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The name Evingman was brought to England in the great wave of migration following the Norman Conquest of 1066. The Evingman family lived in the East Riding of Yorkshire at Everingham.

Early Origins of the Evingman family


The surname Evingman was first found in Yorkshire at Everingham, a parish, in the union of Pocklington, Holme-Beacon division of the wapentake of Harthill. [1]CITATION[CLOSE]
Lewis, Samuel, A Topographical Dictionary of England. Institute of Historical Research, 1848, Print.
This ancient Saxon village was originally listed as Yferingaham c. 972 and literally meant "homestead of the family or followers of a man called Eofor," from the Old English personal name + "-inga" + "ham." [2]CITATION[CLOSE]
Mills, A.D., Dictionary of English Place-Names. Oxford: Oxford University Press, 1991. Print. (ISBN 0-19-869156-4)
By the time of the Domesday Book in 1086 the parish was known Evringham. [3]CITATION[CLOSE]
Williams, Dr Ann. And G.H. Martin, Eds., Domesday Book A Complete Translation. London: Penguin, 1992. Print. (ISBN 0-141-00523-8)
There is early record of a Thomas de Everingham (b. circa 1150) of Everingham, Yorkshire. A few years later the Hundredorum Rolls of 1273 listed Adam de Everingham in Nottinghamshire. [4]CITATION[CLOSE]
Bardsley, C.W, A Dictionary of English and Welsh Surnames: With Special American Instances. Wiltshire: Heraldry Today, 1901. Print. (ISBN 0-900455-44-6)

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Early History of the Evingman family

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Early History of the Evingman family


This web page shows only a small excerpt of our Evingman research.
Another 343 words (24 lines of text) covering the years 1309, 1371, 1313, 1474 and 1530 are included under the topic Early Evingman History in all our PDF Extended History products and printed products wherever possible.

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Evingman Spelling Variations

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Evingman Spelling Variations


Norman surnames are characterized by a multitude of spelling variations. The frequent changes in surnames are largely due to the fact that the Old and Middle English languages lacked definite spelling rules. The introduction of Norman French to England, as well as the official court languages of Latin and French, also had pronounced influences on the spelling of surnames. Since medieval scribes and church officials recorded names as they sounded, rather than adhering to any specific spelling rules, it was common to find the same individual referred to with different spellings. The name has been spelled Everingham, Everinghame, Evringham, Evringhame, Evingham and many more.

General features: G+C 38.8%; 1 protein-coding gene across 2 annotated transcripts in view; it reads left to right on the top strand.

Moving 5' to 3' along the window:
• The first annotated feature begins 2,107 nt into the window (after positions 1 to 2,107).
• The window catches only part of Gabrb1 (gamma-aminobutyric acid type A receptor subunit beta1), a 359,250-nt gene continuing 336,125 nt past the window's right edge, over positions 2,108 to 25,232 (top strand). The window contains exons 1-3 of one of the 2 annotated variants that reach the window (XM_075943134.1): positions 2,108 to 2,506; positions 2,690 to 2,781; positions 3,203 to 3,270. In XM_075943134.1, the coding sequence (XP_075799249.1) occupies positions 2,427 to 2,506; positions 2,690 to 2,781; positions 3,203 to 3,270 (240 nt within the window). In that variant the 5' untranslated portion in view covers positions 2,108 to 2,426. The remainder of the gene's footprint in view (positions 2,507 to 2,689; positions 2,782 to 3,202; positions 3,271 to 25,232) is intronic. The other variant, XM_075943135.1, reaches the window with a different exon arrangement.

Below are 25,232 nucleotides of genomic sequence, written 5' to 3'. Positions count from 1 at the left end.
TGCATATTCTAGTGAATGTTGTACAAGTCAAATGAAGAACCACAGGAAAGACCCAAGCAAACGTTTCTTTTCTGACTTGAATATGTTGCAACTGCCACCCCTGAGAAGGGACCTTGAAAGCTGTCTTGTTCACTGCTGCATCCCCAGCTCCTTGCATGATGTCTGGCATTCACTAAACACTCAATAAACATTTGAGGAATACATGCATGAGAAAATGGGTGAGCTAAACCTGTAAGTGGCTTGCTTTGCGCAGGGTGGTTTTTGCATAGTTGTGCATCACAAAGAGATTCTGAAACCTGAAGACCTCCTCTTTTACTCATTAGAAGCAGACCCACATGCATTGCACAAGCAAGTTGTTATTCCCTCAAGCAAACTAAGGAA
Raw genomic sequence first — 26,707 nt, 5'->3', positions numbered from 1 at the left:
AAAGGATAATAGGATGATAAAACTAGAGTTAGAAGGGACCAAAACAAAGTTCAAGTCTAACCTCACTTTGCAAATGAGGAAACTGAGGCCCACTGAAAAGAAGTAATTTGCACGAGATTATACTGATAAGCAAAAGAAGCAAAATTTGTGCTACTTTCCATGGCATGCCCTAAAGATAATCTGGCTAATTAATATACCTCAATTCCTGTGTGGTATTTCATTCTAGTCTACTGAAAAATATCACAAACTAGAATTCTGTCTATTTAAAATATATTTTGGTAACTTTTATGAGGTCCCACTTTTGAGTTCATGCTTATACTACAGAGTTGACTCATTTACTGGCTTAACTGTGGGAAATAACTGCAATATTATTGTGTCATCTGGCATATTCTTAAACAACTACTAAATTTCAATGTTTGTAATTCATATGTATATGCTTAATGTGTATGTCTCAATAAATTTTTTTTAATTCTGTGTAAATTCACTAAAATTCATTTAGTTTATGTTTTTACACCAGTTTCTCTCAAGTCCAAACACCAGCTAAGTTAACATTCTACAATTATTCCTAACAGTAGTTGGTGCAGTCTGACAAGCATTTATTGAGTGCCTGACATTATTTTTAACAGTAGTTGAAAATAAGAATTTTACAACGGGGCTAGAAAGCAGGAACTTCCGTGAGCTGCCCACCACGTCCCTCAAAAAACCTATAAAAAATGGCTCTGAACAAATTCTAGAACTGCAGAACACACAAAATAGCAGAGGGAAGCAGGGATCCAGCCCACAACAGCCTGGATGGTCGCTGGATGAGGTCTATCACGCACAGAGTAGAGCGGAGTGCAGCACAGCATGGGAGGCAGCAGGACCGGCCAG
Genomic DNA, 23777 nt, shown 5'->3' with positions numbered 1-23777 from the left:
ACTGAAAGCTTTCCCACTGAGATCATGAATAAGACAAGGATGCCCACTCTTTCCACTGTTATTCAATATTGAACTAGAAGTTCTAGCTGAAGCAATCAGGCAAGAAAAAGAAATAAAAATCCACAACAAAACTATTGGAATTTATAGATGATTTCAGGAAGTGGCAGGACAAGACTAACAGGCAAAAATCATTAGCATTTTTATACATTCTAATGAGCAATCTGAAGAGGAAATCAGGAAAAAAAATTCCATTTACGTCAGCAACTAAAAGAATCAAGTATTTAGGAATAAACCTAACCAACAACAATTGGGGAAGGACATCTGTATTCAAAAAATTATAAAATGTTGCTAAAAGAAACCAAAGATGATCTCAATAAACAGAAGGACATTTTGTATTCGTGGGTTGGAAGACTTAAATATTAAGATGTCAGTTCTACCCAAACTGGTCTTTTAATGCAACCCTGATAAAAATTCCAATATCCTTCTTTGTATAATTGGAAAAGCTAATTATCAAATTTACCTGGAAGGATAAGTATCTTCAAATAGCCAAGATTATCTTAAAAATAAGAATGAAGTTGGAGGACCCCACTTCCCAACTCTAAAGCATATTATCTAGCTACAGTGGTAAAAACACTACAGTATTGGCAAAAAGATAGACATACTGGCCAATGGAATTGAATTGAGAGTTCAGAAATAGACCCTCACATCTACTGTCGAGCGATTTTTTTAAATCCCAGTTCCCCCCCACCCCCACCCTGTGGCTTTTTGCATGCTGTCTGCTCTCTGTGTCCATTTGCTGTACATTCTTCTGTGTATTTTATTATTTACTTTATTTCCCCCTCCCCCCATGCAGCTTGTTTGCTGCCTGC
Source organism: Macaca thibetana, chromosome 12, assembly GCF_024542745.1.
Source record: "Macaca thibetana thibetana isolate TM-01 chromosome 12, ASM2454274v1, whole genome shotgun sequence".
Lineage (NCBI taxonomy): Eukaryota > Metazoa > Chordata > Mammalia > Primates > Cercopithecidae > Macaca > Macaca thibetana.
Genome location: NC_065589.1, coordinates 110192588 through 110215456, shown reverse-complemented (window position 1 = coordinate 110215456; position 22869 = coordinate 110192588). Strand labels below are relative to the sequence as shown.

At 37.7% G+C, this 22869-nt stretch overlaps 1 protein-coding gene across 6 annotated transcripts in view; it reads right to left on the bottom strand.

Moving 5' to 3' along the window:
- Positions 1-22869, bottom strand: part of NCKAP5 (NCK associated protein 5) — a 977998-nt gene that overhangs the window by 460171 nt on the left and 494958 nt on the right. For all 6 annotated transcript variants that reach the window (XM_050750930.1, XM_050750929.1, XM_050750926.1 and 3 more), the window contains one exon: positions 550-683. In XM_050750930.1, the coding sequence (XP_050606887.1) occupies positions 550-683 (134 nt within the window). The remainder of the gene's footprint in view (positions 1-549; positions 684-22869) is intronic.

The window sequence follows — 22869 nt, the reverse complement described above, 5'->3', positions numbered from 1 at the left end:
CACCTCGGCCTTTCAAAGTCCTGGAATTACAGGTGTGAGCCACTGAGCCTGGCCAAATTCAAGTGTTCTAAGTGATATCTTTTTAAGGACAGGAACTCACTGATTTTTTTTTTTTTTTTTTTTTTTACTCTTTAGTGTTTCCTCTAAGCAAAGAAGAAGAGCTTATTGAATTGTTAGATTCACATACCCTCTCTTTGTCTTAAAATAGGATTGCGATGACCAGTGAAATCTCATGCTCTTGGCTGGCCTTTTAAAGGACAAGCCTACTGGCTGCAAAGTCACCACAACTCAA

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Early Notables of the Evingman family (pre 1700)

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Early Notables of the Evingman family (pre 1700)


More information is included under the topic Early Evingman Notables in all our PDF Extended History products and printed products wherever possible.

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Migration of the Evingman family to the New World and Oceana

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Migration of the Evingman family to the New World and Oceana


Many English families emigrated to North American colonies in order to escape the political chaos in Britain at this time. Unfortunately, many English families made the trip to the New World under extremely harsh conditions. Overcrowding on the ships caused the majority of the immigrants to arrive diseased, famished, and destitute from the long journey across the stormy Atlantic. Despite these hardships, many of the families prospered and went on to make invaluable contributions to the development of the cultures of the United States and Canada. Early North American immigration records have revealed a number of people bearing the name Evingman or a variant listed above: Jeremie Everingha, who was recorded in Virginia in 1671; Henry Evringham who landed in North America in 1750; James Evringham, born circa 1760 in New Jersey, was a British loyalist, whose oath of allegiance was recorded in Canada in 1796.

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Evingman Family Crest Products

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Evingman Family Crest Products



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See Also

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See Also



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Citations

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Citations


  1. ^ Lewis, Samuel, A Topographical Dictionary of England. Institute of Historical Research, 1848, Print.
  2. ^ Mills, A.D., Dictionary of English Place-Names. Oxford: Oxford University Press, 1991. Print. (ISBN 0-19-869156-4)
  3. ^ Williams, Dr Ann. And G.H. Martin, Eds., Domesday Book A Complete Translation. London: Penguin, 1992. Print. (ISBN 0-141-00523-8)
  4. ^ Bardsley, C.W, A Dictionary of English and Welsh Surnames: With Special American Instances. Wiltshire: Heraldry Today, 1901. Print. (ISBN 0-900455-44-6)

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